COVID-19 NOTIFICATION: To protect your safety in response to the threat of COVID-19, our staff is still available to serve you during our normal office hours. We are offering our clients and potential clients the option to connect with us via telephone, email and video-conferencing. Please call or email us to discuss your options.

Homeowners in West Virginia may be alarmed to learn that a couple of products in their homes may pose hazards for them and their families. The first of the dangerous household products is a chandelier. The second product is a ventilation fan.

An estimated 1,000 crystal chandeliers featuring eight lights are being recalled. The chandeliers were sold throughout the nation at Ethan Allen Design Centers between October 2007 and January 2016. The frame of the chandelier is silver and has crystal ornaments, while the loop located atop the chandelier is made from steel or zinc. The chandelier has the potential to fall since the loop can break. So far, there has been only a single report of a falling chandelier, and fortunately, there have not yet been any injuries reported.

An estimated 450 fans that are made to circulate air in a building or home are also being recalled. Nine brands of these ventilation fans were sold at stores selling building, plumbing and heating supplies throughout the United States between February and March of 2016. The fan motor might overheat, potentially causing a fire. So far, incidents have not been reported in connection with the fans.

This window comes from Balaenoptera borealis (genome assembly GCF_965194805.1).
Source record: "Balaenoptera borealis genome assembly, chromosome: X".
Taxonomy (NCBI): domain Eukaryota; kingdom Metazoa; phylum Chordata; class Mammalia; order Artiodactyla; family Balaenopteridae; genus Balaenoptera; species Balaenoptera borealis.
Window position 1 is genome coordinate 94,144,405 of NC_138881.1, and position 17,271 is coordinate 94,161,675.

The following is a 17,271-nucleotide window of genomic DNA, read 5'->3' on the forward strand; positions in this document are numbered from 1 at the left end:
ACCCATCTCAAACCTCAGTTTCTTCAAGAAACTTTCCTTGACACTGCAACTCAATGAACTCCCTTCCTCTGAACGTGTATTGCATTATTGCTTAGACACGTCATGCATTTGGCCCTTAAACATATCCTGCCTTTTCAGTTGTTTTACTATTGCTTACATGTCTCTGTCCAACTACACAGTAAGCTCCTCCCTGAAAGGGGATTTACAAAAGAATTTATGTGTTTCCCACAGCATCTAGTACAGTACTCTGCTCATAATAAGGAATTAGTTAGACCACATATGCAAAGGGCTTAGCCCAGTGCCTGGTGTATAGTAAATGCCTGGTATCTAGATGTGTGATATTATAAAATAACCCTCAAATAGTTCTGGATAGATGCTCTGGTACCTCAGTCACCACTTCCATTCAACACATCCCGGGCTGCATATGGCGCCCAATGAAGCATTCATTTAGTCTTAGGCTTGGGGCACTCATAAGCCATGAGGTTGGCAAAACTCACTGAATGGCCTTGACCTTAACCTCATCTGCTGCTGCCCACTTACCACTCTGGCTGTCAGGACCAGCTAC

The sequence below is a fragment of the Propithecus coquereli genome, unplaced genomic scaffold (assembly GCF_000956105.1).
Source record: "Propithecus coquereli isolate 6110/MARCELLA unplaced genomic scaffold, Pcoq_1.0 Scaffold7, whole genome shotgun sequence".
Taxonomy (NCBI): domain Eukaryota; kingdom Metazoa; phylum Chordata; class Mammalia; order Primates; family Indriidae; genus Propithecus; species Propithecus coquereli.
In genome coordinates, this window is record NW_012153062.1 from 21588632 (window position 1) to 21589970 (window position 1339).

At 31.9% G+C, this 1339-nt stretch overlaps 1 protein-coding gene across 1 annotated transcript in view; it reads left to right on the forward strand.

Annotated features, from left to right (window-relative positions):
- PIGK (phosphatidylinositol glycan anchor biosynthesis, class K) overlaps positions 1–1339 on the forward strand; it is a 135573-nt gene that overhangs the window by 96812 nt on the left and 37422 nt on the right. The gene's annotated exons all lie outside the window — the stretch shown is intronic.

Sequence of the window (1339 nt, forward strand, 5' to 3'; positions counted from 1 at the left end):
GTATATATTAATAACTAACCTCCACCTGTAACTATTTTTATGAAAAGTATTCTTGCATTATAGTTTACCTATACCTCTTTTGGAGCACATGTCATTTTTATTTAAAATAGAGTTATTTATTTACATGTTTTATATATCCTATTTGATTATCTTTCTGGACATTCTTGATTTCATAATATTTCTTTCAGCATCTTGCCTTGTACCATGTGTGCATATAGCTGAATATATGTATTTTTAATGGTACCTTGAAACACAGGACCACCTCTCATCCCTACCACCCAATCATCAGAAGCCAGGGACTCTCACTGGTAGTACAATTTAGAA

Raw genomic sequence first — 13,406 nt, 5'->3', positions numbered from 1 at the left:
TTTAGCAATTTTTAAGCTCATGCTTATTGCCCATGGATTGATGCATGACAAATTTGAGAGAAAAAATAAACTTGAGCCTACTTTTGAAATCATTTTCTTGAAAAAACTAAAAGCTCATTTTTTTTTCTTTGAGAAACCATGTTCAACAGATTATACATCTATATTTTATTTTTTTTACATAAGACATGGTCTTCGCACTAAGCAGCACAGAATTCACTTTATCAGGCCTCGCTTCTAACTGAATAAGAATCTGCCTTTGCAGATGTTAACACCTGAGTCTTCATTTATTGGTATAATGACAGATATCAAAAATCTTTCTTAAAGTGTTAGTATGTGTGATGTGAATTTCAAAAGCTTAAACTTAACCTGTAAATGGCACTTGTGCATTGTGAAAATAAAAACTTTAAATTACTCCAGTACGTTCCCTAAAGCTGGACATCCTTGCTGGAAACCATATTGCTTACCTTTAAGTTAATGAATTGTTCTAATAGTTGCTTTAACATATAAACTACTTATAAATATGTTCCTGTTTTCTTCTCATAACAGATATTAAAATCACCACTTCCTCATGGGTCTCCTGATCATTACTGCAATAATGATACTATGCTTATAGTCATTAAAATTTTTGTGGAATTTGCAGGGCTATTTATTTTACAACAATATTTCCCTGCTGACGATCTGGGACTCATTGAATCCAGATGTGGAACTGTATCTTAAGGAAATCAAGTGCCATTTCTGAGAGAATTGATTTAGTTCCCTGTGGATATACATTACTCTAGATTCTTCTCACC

People in West Virginia who are injured due to using dangerous household products, fortunately, have the right to seek to hold the manufacturers of these products accountable through the civil court system. They may choose to file product liability claims against the product manufacturers, pursuing the reimbursement of damages. A financial award in a product liability case that is completed successfully may help to cover medical bills and other expenses linked to the use of the hazardous products.

Source: postandcourier.com, “Product recalls“, July 18, 2016